Intense Debate Surrounds Genetically Modified Foods

Article excerpt

If ever one needed proof of the universal Scope of the Vatican's concerns, a Nov. 11 symposium on "Genetically Modified Organisms: Threat or Hope?" surely provided it. Some may find it quirky that a religious body should fret about crop yields and food safety, but as Vatican II said, "nothing that is genuinely human fails to find an echo" in the church.

Boosters of GMOs see them as a way to reduce world hunger. Critics oppose them on three grounds: potential for growing dependence upon commercial seeds and chemicals among poor farmers; possible environmental harm; and threats to human health.

Debate has been intense, with some Catholic voices among the critics. Several Filipino bishops, including Dinualdo Gutierrez of Marbel, have been outspoken, though another Filipino bishop, Jesus Varela of Sorsogon, recently testified in favor of GMOs at a government conference. Last May 14 Brazilian bishops condemned the cultivation and consumption of GMOs. In 2002, the Catholic bishops of South Africa said, "It is morally irresponsible to produce and market genetically modified food." In the United States, the National Catholic Rural Life Conference has called for "a moratorium on the commercial introduction of genetically engineered crops until a principled food policy is developed through public debate."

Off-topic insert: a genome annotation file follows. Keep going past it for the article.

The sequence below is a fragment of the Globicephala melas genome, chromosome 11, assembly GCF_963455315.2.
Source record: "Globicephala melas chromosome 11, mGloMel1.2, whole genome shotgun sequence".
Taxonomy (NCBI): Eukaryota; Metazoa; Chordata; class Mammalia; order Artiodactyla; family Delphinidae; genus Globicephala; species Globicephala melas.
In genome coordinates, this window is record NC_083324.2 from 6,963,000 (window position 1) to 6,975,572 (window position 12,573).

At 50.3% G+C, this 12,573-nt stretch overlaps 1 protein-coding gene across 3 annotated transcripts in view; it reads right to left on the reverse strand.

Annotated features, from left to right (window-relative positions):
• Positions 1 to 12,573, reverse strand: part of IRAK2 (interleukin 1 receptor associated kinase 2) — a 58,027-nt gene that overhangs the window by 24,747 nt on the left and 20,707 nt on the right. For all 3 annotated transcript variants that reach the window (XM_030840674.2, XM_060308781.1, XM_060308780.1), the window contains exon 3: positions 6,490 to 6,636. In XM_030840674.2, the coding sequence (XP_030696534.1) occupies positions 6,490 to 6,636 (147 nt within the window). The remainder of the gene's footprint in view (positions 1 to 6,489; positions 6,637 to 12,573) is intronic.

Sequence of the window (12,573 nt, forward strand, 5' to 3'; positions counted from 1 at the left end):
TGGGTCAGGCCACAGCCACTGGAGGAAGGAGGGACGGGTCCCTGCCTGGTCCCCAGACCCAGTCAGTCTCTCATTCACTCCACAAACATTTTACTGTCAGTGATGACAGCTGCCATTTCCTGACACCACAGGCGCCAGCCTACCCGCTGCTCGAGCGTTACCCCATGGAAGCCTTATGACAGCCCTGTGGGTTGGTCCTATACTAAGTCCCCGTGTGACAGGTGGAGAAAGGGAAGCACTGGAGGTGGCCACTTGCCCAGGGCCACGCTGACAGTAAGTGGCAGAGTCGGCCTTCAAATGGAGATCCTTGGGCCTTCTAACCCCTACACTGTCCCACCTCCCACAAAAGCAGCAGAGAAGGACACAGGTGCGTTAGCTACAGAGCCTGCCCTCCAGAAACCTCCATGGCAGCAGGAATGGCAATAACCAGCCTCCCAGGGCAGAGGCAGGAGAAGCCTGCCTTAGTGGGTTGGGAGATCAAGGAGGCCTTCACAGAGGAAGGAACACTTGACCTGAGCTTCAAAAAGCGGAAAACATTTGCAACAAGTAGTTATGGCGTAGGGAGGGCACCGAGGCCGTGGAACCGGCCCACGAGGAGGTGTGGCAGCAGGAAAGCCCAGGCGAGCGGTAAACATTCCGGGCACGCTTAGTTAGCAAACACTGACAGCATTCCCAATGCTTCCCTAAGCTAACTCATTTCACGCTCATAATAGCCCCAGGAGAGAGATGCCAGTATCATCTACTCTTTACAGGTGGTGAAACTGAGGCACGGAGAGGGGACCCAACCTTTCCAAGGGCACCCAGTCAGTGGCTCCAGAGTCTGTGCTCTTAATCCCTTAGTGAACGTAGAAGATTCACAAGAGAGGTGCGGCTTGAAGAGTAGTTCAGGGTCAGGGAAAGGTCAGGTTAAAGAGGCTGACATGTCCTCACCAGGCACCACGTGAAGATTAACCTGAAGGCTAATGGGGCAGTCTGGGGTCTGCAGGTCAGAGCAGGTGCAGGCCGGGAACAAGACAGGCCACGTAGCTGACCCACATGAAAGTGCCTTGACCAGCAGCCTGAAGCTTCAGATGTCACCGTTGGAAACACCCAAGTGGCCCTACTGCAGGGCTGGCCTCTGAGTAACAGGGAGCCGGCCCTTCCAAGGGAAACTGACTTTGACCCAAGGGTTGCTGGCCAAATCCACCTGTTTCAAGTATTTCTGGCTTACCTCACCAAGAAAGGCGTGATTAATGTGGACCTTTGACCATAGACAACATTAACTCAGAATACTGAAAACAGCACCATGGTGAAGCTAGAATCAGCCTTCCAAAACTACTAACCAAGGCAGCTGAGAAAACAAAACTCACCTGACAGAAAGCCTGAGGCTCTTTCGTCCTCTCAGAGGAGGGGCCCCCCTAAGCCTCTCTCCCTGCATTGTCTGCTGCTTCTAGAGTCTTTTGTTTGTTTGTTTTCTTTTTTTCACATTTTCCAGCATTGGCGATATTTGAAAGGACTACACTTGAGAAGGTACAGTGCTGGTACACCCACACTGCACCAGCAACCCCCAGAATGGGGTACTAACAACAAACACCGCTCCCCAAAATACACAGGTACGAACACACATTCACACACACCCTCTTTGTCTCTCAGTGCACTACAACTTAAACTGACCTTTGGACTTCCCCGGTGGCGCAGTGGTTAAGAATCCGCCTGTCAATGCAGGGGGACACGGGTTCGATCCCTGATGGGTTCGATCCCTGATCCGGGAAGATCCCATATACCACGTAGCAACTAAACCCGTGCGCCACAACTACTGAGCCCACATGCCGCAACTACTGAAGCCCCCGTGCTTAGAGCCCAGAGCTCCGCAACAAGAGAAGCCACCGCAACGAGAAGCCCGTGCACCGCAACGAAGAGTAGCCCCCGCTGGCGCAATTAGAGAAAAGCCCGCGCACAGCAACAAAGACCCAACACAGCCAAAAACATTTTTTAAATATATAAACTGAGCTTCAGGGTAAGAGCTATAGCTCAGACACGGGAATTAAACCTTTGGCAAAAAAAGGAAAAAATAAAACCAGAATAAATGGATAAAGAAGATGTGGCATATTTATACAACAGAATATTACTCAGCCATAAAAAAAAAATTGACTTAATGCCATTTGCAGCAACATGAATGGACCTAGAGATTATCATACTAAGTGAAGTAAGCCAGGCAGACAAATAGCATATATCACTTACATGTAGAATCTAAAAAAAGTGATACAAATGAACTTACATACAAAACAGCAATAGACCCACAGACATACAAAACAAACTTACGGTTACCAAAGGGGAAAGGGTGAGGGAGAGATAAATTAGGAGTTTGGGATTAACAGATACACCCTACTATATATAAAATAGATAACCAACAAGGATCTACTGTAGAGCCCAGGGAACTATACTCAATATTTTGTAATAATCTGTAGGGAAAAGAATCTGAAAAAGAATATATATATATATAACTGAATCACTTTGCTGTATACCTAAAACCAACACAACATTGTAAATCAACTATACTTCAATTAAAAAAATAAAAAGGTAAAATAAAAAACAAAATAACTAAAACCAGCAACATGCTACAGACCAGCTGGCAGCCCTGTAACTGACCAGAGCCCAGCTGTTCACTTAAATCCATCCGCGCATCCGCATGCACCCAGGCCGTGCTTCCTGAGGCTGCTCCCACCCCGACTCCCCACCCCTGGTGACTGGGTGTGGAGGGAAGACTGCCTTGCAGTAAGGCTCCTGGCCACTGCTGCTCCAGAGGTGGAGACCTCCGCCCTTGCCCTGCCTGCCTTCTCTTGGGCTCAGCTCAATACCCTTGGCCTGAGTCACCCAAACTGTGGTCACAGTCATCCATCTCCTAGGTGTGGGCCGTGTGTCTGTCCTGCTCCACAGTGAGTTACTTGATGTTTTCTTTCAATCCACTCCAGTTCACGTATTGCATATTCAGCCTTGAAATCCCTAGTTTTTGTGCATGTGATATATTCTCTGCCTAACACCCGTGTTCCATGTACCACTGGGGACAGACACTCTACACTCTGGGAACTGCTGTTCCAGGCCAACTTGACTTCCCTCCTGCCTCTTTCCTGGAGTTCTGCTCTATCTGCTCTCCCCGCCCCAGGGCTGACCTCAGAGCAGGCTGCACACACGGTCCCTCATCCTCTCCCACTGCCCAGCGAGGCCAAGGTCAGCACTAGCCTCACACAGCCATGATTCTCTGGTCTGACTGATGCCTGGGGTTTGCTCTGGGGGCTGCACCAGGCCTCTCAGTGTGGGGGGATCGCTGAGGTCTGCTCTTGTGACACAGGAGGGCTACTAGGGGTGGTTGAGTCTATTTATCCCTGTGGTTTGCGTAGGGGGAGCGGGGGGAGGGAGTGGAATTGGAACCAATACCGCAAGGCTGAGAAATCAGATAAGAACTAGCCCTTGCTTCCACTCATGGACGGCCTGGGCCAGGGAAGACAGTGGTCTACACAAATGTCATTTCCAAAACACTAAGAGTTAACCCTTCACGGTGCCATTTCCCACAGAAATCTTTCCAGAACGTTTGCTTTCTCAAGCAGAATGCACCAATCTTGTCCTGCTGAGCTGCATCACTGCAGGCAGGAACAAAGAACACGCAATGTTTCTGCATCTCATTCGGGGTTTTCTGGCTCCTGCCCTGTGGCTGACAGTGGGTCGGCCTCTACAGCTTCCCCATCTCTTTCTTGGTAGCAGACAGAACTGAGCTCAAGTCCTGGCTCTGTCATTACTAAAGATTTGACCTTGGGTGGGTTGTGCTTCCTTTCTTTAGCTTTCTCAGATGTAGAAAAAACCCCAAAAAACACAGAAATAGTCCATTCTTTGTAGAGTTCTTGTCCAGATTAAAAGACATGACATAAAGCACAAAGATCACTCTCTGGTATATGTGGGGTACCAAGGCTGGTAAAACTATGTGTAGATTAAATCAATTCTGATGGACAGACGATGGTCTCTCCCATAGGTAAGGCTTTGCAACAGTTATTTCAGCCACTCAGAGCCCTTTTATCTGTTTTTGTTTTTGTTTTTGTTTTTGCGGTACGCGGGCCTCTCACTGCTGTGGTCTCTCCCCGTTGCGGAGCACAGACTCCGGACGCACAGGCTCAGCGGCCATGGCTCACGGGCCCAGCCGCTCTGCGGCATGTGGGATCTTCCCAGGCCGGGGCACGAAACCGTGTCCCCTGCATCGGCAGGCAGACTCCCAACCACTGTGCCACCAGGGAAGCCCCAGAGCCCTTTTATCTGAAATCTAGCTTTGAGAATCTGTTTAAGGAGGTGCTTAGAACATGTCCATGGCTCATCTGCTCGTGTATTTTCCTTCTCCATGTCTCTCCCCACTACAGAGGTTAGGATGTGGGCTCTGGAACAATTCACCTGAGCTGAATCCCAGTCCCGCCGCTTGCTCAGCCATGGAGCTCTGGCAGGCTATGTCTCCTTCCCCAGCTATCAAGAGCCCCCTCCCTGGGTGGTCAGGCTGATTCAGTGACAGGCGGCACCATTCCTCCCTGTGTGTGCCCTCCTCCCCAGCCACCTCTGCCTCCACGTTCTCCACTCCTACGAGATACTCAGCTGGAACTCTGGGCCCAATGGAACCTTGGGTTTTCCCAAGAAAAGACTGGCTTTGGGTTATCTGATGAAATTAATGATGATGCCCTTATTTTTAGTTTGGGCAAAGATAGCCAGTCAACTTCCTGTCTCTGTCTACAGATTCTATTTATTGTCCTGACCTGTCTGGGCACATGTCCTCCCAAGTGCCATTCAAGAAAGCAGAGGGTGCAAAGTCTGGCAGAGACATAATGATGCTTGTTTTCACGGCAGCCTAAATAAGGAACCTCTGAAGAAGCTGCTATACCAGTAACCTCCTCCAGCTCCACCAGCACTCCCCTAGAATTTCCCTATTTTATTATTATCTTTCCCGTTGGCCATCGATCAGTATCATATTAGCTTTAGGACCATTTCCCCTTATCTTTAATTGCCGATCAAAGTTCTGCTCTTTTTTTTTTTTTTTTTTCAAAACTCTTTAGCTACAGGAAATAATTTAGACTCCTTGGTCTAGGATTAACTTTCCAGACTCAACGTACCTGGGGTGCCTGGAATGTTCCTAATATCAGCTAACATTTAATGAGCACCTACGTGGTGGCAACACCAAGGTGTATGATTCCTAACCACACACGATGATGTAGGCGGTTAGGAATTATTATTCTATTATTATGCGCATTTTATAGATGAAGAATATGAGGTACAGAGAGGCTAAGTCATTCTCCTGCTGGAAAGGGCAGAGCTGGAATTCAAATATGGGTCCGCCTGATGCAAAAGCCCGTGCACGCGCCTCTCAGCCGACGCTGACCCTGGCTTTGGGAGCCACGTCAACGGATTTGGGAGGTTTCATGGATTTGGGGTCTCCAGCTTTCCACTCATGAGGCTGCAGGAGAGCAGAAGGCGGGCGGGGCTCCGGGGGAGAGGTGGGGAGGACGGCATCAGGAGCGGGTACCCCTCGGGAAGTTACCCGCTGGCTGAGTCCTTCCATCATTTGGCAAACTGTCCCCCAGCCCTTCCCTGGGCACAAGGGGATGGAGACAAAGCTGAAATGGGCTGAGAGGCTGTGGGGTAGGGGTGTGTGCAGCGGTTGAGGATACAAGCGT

The Holy See, on the other hand, has seemed more favorable. Bishop Elio Sgreccia, vice president of the Pontifical Academy for Life, said in October 2002 that animal and vegetable biotechnologies "can be justified for the good of man. …